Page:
And if all of this were not enough, there are other studies, from China for example, which show that large-scale dams could even contribute to seismic stress, thus increasing the risk of earthquakes and tsunamis.

Another highly trumpeted category of “clean” energy is energy produced with so-called “biofuels” or agrofuels. This usually involves the establishment of large-scale monoculture plantations of different crops such as soybeans, oil palm and sugar cane. The devastating social, economic and environmental impacts of plantations like these have already been widely studied and demonstrated.

Ultimately, the tragedy in Japan will have even more tragic consequences if investments in nuclear energy are shifted towards investments in supposedly “cleaner” sources of energy, such as large-scale monoculture plantations for agrofuel production or the construction of more hydroelectric dams.

In conclusion, so-called “clean” energies are not clean when they are produced on a large scale and have devastating effects of various kinds. They end up resembling earthquakes and tsunamis when they destroy people’s lives. And in the meantime, they continue to increase corporate profits. It should be stressed that big hydroelectric dams, like large-scale agrofuel production and nuclear power plants, continue to be major sources of profits for the companies involved.

The logic behind the discourse of the defenders of these supposedly “clean” energies is based on the principle that we need them to maintain the present model of production, trade and consumption. It has become clear that this model is socially and environmentally unjust – in other words, it is a failed model. By promoting the use of erroneously labelled “clean” energy without questioning the current model, our governments continue working for the enrichment of corporations while provoking suffering for millions of people from current and future generations, given the deep and long-lasting environmental impacts.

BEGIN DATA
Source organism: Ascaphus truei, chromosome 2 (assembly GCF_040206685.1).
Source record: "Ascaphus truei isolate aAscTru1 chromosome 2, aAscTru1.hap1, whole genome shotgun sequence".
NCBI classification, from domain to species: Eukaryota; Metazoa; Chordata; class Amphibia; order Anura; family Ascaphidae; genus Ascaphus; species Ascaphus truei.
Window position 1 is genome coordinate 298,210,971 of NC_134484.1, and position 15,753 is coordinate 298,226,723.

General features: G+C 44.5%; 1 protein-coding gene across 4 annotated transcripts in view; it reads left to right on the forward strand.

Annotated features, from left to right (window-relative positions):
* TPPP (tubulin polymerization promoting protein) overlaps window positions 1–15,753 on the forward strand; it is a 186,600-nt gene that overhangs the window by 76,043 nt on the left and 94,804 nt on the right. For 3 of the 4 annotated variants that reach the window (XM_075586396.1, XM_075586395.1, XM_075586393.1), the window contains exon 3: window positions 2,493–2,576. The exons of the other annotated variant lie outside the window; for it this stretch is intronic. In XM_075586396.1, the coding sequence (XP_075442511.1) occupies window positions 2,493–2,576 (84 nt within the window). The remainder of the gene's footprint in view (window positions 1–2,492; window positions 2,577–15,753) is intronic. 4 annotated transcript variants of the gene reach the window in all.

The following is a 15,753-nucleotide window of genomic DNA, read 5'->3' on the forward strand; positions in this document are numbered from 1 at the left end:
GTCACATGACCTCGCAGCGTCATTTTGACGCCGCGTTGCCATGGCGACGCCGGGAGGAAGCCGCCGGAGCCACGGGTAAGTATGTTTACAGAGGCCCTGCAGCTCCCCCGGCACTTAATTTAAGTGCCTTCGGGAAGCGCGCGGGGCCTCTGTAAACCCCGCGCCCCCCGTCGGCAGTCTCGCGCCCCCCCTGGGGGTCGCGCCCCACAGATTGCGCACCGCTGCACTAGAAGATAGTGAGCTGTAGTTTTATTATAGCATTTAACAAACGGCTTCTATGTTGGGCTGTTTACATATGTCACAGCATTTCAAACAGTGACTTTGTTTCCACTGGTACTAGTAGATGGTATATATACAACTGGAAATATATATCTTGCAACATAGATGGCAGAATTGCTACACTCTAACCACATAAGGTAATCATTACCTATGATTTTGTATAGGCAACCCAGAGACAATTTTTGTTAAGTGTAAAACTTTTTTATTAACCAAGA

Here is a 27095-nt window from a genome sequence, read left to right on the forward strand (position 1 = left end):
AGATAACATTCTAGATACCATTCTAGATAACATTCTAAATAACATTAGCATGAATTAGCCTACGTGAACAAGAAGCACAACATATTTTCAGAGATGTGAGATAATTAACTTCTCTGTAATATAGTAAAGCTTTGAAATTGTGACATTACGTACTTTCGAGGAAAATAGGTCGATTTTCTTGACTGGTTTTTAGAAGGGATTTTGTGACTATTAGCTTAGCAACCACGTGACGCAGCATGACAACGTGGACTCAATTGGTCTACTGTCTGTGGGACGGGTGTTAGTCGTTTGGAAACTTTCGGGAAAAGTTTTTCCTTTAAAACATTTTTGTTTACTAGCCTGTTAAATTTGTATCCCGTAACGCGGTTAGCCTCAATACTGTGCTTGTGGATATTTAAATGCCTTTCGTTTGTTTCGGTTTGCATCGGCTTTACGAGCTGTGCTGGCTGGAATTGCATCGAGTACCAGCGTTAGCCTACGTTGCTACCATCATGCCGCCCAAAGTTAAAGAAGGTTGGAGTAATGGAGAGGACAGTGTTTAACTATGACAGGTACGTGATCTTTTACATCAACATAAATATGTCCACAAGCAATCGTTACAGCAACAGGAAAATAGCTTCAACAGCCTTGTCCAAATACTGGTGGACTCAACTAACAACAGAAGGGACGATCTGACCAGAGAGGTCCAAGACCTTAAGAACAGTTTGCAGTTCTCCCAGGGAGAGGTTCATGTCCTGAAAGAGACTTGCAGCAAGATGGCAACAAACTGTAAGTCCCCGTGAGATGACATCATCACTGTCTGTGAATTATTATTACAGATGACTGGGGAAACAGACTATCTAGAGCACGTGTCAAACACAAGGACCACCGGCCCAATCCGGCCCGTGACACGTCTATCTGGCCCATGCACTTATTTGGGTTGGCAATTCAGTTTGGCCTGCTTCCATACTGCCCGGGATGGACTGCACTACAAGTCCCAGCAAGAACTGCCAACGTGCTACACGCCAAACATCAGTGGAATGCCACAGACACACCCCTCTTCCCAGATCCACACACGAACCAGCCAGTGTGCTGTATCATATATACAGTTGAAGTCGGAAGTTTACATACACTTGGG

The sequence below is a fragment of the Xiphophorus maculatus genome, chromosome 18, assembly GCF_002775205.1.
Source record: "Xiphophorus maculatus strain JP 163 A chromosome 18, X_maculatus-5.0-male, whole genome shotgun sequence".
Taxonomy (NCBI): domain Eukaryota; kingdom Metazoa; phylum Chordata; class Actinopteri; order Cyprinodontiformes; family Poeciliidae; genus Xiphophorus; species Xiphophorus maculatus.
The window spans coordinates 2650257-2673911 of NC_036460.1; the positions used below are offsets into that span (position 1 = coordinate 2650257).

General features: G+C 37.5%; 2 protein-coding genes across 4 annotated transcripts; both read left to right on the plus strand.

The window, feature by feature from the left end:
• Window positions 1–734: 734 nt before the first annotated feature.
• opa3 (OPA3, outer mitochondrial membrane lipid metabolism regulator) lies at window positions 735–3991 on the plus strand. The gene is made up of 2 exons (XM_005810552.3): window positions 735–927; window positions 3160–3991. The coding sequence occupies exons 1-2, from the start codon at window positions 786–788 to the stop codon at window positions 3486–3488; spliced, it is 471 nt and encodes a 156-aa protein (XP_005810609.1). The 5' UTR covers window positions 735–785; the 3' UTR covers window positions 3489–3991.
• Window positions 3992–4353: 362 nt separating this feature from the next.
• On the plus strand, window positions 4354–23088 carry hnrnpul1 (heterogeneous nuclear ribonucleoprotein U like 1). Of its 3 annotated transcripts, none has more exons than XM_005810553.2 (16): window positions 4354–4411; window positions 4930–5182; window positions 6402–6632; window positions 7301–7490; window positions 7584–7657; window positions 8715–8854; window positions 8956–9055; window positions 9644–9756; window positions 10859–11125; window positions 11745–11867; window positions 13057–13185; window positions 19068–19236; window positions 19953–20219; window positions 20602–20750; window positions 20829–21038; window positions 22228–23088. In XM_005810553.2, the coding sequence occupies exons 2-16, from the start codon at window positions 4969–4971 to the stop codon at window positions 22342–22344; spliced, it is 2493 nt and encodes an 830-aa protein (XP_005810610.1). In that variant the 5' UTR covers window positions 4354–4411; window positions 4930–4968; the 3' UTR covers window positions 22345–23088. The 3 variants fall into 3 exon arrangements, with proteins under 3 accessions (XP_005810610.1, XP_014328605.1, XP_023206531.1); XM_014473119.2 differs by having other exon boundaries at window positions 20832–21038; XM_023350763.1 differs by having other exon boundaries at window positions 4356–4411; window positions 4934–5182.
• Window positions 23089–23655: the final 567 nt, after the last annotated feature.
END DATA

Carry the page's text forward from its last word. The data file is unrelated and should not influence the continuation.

Moving in a completely different direction from the defenders of this energy model, different small-scale local and regional energy production initiatives tend to offer a more promising future. These include initiatives controlled by organizations and social movements which satisfy their basic needs without causing damages that compromise the future of these populations and the environment. However, these initiatives receive little or no financial support compared with the vast sums of money that corporations and governments receive and spend on genuinely dirty energies.

What is needed is a structural change in our energy model towards a popular energy model, in which energy and water are considered basic rights. As the Brazilian Movement of Dam-Affected People (MAB) rightly declares, Water and Energy are Not Commodities!

(1) Fearnside, Philip. “Hidrelétricas Amazônicas como Emissoras de Gases de Efeito Estufa”. In: Revista Proposta, Year 35 – No. 122.